USA – Blueprint Medicines, a US-based biotech that specializes in targeted cancer drugs, is set to pay US$250 million in cash and another US$215 million in potential milestone payments to acquire privately held Lengo Therapeutics.

Blueprint will receive an experimental lung cancer treatment that is aimed at the same target as recently approved drugs from Johnson & Johnson and Takeda Pharmaceutical.

In December, the company intends to apply to the Food and Drug Administration to begin clinical trials.

Lengo’s drug has yet to be tested in humans, but it is intended to improve on current treatments by preventing tumors from spreading to the brain.

Blueprint claims the candidate is “highly brain-penetrant” in preclinical trials and has the potential to inhibit all common EGFR exon 20 insertion variants.

Lengo’s drug targets a gene mutation that causes the production of a protein called EGFR, which can aid in tumor growth.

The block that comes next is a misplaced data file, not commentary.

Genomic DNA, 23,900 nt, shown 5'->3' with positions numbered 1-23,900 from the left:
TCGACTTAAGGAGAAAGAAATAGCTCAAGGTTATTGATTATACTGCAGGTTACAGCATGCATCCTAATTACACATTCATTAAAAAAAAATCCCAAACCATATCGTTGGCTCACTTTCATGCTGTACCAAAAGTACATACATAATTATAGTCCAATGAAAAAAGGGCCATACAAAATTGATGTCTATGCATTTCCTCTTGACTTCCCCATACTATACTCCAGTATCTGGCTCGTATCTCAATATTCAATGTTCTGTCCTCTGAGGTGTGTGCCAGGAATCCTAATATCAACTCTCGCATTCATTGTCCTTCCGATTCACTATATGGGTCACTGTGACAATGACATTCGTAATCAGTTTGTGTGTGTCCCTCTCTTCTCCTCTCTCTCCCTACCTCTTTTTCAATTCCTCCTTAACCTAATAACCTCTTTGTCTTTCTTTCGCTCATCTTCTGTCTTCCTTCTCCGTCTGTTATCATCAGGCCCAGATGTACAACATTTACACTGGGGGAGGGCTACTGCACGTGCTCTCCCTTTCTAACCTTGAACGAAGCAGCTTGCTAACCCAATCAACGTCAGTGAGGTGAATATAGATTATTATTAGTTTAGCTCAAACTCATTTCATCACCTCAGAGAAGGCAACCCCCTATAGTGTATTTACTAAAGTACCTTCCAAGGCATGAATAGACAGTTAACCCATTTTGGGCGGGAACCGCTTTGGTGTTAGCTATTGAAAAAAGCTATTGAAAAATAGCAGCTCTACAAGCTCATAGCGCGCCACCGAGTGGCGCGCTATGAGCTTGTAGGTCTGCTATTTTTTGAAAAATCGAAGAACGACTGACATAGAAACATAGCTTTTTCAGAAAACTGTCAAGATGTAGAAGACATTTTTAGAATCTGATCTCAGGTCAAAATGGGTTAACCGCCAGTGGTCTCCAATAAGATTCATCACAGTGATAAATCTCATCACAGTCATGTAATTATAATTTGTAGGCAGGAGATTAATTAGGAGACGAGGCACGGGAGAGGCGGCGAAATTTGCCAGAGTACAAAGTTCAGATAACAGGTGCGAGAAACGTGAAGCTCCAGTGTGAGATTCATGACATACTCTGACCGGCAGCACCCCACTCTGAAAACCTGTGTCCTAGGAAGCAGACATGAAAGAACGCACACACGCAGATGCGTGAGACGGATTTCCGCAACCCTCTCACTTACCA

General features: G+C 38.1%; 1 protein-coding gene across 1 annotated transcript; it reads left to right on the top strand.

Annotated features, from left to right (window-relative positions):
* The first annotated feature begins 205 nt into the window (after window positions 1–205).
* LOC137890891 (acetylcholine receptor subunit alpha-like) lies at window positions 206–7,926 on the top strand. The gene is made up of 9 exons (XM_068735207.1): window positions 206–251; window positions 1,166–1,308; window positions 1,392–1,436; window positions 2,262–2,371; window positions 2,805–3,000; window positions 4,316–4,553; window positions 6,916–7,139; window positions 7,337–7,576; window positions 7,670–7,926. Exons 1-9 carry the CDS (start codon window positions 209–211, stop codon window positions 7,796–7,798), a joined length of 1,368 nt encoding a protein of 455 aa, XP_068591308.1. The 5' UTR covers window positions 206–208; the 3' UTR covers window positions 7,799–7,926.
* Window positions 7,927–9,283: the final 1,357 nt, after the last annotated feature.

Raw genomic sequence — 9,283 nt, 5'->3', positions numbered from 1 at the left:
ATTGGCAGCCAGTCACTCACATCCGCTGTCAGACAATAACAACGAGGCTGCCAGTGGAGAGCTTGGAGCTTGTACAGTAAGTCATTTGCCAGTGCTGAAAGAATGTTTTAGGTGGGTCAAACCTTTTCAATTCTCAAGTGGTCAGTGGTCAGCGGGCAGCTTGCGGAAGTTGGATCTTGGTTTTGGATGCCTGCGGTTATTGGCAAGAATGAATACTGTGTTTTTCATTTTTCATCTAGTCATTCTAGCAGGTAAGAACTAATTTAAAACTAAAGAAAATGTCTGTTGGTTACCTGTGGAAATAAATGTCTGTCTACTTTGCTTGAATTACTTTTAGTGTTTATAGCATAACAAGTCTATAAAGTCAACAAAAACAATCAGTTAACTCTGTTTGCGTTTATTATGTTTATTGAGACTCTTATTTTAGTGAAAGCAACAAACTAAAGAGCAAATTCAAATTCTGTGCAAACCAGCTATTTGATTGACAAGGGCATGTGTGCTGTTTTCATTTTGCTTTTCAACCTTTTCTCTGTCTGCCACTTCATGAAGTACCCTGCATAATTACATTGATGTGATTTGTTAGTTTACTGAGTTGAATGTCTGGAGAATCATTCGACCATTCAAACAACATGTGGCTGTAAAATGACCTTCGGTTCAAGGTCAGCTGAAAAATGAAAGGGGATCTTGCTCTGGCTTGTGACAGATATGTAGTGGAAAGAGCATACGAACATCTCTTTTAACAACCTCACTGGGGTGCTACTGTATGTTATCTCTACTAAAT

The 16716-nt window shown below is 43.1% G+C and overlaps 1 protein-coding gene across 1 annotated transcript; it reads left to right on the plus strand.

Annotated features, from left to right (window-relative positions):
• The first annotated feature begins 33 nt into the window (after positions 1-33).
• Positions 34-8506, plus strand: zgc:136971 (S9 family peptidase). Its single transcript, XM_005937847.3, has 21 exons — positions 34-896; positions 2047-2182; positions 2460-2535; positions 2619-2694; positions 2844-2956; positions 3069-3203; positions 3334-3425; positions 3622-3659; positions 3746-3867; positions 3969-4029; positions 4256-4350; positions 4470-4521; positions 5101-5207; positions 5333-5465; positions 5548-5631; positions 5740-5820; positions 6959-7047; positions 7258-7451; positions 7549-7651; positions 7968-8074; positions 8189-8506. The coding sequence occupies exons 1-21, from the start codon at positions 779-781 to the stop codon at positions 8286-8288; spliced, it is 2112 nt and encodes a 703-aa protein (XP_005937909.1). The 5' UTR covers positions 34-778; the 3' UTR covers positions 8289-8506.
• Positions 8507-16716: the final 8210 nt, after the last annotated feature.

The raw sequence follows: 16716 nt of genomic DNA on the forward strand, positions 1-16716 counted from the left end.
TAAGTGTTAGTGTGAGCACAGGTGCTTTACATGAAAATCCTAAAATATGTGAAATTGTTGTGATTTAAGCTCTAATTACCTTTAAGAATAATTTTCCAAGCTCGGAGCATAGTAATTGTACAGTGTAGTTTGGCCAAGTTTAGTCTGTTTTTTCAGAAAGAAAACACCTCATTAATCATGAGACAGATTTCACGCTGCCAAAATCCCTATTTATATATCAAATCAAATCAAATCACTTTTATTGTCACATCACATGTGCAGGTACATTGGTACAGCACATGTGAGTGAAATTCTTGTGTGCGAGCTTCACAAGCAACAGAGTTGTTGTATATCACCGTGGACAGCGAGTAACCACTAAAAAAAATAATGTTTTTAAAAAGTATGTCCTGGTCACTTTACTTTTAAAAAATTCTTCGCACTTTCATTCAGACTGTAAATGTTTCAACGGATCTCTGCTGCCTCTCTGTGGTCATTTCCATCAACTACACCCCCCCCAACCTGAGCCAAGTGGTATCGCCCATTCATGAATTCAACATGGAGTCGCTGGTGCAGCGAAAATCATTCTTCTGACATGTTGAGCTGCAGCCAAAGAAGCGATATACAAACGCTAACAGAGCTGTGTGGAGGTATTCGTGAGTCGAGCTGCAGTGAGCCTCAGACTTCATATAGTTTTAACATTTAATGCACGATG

The mutation, found in the exon 20 region of the gene, is found in about 2% of non-small cell lung tumors, which equates to about 2,000 to 3,000 cases in the United States each year.

Several drugs, including AstraZeneca’s Tagrisso and Boehringer Ingelheim’s Gilotrif, target EGFR broadly. However, significant progress toward a more precise approach was made in 2021, when the FDA approved two drugs aimed at exon 20 mutations: J&J’s Rybrevant and Takeda’s Exkivity.

These drugs, however, are not without flaws. Rybrevant necessitates a complex dosing strategy to avoid injection reactions, while Exkvity is associated with cardiovascular side effects, according to Stifel analyst Bradley Canino.

Additionally, both are marginally effective: Mobihealth News reports that Rybrevant shrank or eliminated tumors in 40% of patients in clinical trials, while Exkivity did the same in 28% of those treated in trials.

LNG-451, according to Blueprint, could outperform both of them because it targets the mutated protein more precisely and can penetrate brain tissue, where lung cancer tumors frequently spread.

However, it is not the only company attempting to improve on J&J and Takeda’s drugs. Both Cullinan Oncology and Dizal Pharma have medicines in Phase 2 trials, and both have demonstrated competitive response rates and cleaner safety profiles in early testing.

Blueprint has already developed two targeted cancer medicines, Ayvakit and Gavreto, and has several other similar drugs in the works.

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